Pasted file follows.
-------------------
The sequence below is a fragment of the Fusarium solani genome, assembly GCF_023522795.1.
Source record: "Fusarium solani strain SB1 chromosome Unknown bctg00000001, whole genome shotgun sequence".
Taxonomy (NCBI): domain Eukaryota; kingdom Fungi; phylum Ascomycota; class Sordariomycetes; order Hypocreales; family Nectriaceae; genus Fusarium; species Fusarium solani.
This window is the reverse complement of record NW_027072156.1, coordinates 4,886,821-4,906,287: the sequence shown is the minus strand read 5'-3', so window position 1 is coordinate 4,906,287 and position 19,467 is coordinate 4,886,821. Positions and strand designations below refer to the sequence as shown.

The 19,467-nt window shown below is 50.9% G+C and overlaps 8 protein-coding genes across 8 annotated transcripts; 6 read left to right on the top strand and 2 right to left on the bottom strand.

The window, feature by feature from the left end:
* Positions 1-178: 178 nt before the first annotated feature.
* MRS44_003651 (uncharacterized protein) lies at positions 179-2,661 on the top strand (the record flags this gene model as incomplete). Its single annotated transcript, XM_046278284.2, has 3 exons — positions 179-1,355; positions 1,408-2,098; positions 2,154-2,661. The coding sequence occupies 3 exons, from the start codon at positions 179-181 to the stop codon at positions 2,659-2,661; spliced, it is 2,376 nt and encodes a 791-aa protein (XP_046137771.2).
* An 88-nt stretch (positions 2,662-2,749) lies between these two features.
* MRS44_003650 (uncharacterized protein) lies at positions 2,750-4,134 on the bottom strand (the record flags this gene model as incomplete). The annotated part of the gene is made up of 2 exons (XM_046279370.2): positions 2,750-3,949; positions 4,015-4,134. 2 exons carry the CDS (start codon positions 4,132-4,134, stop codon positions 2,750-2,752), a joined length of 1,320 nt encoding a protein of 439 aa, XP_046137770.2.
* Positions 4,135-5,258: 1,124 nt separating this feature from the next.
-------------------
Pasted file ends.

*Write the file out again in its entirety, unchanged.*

The sequence below is a fragment of the Fusarium solani genome, assembly GCF_023522795.1.
Source record: "Fusarium solani strain SB1 chromosome Unknown bctg00000001, whole genome shotgun sequence".
Taxonomy (NCBI): domain Eukaryota; kingdom Fungi; phylum Ascomycota; class Sordariomycetes; order Hypocreales; family Nectriaceae; genus Fusarium; species Fusarium solani.
This window is the reverse complement of record NW_027072156.1, coordinates 4,886,821-4,906,287: the sequence shown is the minus strand read 5'-3', so window position 1 is coordinate 4,906,287 and position 19,467 is coordinate 4,886,821. Positions and strand designations below refer to the sequence as shown.

The 19,467-nt window shown below is 50.9% G+C and overlaps 8 protein-coding genes across 8 annotated transcripts; 6 read left to right on the top strand and 2 right to left on the bottom strand.

The window, feature by feature from the left end:
* Positions 1-178: 178 nt before the first annotated feature.
* MRS44_003651 (uncharacterized protein) lies at positions 179-2,661 on the top strand (the record flags this gene model as incomplete). Its single annotated transcript, XM_046278284.2, has 3 exons — positions 179-1,355; positions 1,408-2,098; positions 2,154-2,661. The coding sequence occupies 3 exons, from the start codon at positions 179-181 to the stop codon at positions 2,659-2,661; spliced, it is 2,376 nt and encodes a 791-aa protein (XP_046137771.2).
* An 88-nt stretch (positions 2,662-2,749) lies between these two features.
* MRS44_003650 (uncharacterized protein) lies at positions 2,750-4,134 on the bottom strand (the record flags this gene model as incomplete). The annotated part of the gene is made up of 2 exons (XM_046279370.2): positions 2,750-3,949; positions 4,015-4,134. 2 exons carry the CDS (start codon positions 4,132-4,134, stop codon positions 2,750-2,752), a joined length of 1,320 nt encoding a protein of 439 aa, XP_046137770.2.
* Positions 4,135-5,258: 1,124 nt separating this feature from the next.